The Brazilian saying, "cada macaco no seu galho [every monkey on its branch]” resonates strongly with my social life in Brazil. While São Paulo is a diverse city, it's clear that certain groups of people belong in specific areas and not others. For example, at my university, I can find plenty of people of color doing custodial work or serving food, but none in the classroom. At a bar, I can find people of color working as security or serving drinks, but close to none partying. It felt like living in a social bubble that didn’t even include me. We are all so much more than our skin and economic status, so there should never be a place in society in which certain groups of people are "out of place".
I realized this disparity most through my university, which ultimately made me question what was happening in the school system and how it had gotten to this point. Especially since education is one of my passions.
And so, the brief history lesson begins...
From 1964-1985, Brazil was a military dictatorship. This allowed middle-class Brazilians to receive quality education up through the post-secondary level. However, Brazil desired to grow economically, which could only be achieved by decreasing the illiteracy rate. This enabled the poor to receive education, but it also led to middle-class and upper-class families moving their children to private schools to maintain their high quality educational standards. Unfortunately, this caused the quality of public schools to plummet.
In Brazil, students have to pass the vestibular to attend the best universities, which are public. Typically, only students who have attended expensive private schools prior to college get admitted to public universities. In 2013, 63% of USP’s (University of São Paulo) freshmen came from private schools. In the top 5 fields, medicine, civil engineering, advertising and marketing, medical sciences, and international relations, it was 93%. USP is the best and most difficult university to gain admittance to in Brazil. For students that don’t pass the vestibular, they can attend either a highly expensive private school, which has areas of study that are competitive with USP, or a less costly private university that provides poor quality education.
In recent years, there has been a higher percentage of people of color, black and pardo, going to college, but not at the best universities or pursuing the top fields. Federal government programs have pushed for inclusion, but it has mostly been adopted by low cost private universities. In 2015, 78.7% of USP's freshmen were white, 2.4% black, 11.3% pardo, 0.2% indigenous and 7.5% asian. Moreover, only 1 black freshman sought a career within the top 5 fields, which was medical sciences.
Looking at the bigger picture, the percentage of Brazilians with a college degree went from 4.4% in 2000 to 7.9% in 2010, with most graduates coming from low cost private universities. While these percentages look very different in the US, either way, it’s clear that education is a form of exclusion that mostly benefits middle and upper-class families.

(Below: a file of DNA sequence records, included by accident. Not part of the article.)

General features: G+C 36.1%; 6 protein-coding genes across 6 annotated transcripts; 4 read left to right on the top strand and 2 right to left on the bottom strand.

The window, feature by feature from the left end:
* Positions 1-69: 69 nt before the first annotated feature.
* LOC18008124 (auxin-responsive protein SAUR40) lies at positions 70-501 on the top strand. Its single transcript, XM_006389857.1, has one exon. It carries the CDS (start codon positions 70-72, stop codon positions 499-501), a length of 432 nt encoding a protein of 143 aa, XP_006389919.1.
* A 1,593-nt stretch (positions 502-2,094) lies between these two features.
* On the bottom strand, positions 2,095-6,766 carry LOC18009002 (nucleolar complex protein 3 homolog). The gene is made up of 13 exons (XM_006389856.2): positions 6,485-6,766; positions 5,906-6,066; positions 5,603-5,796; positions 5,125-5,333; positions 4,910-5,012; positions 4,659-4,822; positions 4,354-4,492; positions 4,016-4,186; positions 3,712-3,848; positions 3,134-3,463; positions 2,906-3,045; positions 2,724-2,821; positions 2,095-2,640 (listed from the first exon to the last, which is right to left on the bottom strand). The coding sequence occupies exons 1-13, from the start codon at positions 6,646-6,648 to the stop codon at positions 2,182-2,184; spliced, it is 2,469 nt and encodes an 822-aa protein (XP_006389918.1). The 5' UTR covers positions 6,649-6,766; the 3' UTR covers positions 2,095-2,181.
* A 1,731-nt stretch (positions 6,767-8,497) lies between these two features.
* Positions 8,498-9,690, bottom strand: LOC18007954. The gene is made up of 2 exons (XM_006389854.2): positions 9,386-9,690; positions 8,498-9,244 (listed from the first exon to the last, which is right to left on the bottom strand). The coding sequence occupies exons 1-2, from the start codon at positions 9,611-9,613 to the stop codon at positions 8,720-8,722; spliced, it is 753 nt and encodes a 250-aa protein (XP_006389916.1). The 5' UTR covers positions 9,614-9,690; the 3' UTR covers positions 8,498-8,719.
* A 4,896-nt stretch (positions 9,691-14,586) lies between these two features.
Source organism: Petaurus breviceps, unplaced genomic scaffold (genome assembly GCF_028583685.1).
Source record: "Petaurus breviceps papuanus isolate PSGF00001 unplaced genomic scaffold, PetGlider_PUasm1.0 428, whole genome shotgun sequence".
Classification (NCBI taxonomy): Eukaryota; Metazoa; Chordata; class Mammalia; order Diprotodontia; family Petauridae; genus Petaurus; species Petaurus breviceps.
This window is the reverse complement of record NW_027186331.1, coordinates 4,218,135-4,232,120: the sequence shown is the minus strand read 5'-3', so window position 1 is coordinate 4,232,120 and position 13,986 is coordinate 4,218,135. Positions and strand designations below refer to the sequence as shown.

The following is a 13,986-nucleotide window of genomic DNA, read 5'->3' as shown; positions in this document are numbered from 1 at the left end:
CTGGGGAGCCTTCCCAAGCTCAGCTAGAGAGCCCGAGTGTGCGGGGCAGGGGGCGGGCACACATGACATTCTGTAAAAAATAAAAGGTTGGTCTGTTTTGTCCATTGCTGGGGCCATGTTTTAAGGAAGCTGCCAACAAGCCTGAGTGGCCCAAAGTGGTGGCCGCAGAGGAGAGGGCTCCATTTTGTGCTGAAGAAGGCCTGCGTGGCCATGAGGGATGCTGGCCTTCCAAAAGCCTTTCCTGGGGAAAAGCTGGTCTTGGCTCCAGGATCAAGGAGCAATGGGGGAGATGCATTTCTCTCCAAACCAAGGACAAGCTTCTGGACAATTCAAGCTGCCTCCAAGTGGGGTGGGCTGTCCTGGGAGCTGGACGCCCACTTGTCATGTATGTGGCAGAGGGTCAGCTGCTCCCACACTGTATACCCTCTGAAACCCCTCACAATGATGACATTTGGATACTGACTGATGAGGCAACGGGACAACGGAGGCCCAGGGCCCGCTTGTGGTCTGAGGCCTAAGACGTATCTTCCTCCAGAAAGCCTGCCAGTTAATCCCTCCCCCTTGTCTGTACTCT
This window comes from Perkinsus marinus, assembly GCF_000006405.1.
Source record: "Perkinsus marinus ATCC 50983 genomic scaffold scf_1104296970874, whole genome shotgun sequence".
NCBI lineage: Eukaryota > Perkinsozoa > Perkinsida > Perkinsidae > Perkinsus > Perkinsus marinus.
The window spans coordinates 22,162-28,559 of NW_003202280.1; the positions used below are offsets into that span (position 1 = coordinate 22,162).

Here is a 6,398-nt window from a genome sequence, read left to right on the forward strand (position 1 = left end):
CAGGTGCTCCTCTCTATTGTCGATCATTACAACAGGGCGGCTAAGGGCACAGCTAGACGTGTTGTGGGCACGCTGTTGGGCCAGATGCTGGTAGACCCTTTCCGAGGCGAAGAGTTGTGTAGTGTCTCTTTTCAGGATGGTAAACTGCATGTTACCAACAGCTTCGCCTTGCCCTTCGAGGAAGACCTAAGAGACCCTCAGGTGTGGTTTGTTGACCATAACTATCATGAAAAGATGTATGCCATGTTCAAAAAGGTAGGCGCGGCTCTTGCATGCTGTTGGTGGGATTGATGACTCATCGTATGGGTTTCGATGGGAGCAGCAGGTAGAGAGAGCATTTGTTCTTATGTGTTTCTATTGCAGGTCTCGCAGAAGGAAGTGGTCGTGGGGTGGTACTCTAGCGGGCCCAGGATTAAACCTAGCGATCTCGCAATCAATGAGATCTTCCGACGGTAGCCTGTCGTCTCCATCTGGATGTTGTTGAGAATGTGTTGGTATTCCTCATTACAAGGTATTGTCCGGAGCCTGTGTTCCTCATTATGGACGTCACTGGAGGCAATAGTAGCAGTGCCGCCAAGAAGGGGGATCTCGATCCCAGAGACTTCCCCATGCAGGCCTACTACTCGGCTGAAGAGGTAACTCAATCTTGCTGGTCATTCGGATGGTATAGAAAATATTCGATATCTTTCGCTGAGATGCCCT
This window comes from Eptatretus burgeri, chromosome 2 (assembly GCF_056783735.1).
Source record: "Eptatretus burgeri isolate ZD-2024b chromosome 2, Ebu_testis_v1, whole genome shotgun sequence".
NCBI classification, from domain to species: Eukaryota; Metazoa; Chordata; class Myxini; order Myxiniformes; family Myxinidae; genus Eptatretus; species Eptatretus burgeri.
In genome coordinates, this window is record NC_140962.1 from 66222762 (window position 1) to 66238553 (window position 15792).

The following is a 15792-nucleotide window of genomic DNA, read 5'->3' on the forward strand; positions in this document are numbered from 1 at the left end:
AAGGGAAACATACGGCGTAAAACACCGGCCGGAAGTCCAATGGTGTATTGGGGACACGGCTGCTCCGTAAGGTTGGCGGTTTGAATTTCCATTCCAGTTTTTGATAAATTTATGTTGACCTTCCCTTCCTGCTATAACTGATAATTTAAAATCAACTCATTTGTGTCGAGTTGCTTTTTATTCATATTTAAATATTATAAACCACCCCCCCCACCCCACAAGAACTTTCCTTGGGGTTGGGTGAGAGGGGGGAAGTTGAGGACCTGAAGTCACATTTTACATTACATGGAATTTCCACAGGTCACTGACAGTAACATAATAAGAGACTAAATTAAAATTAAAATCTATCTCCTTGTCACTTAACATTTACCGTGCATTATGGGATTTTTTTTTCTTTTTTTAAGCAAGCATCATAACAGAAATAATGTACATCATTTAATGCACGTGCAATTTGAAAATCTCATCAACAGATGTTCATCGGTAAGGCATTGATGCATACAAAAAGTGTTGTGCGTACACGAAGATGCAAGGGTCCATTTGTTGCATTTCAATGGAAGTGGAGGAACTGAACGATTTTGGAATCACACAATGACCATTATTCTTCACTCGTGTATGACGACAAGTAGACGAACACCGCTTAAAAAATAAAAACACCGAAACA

So what can be done about this? It's obviously not just a problem in Brazil, but also an issue in the US and other places around the world.
My solution is as simple as it gets. Go out in this world and fulfill your God-given purpose. I guarantee it won't align perfectly with society's standards, but it will align perfectly with the hearts of those that need to see people just like you achieving great things.
It's also clear that more needs to be done, but the best way to start is always with yourself. Just think: Do you only swing to and from the branches that are "for you" or are you being led by your purpose? Do you uphold the status quo or are you here to shake things up for the better?
And who knows, maybe where you "don't belong" is exactly where you're supposed to be.
That's a wrap!
Major thank you to Thomas Monteiro, a historian and PHD student at the University of Campinas in Brazil, for providing me with information on this topic. Your expertise is greatly appreciated!
For quite some time, I’ve been hesitant on writing on this topic. Mainly because I felt unqualified and like I had nothing to contribute, but this particular post on Facebook reminded me that this topic does matter.
Sadly, this is my last post regarding my studies and travel experiences in Brazil. Thank you for supporting my endeavors and I cannot wait to share my next project with you all. In the meantime, remember to keep life sweet and never stop feeding your soul. Tchau!
Overseas study programs offer a variety of living accommodations (university housing, apartment, homestay, etc.). This post is to help you decide if a homestay, which is simply living with a local family, is a good fit for you.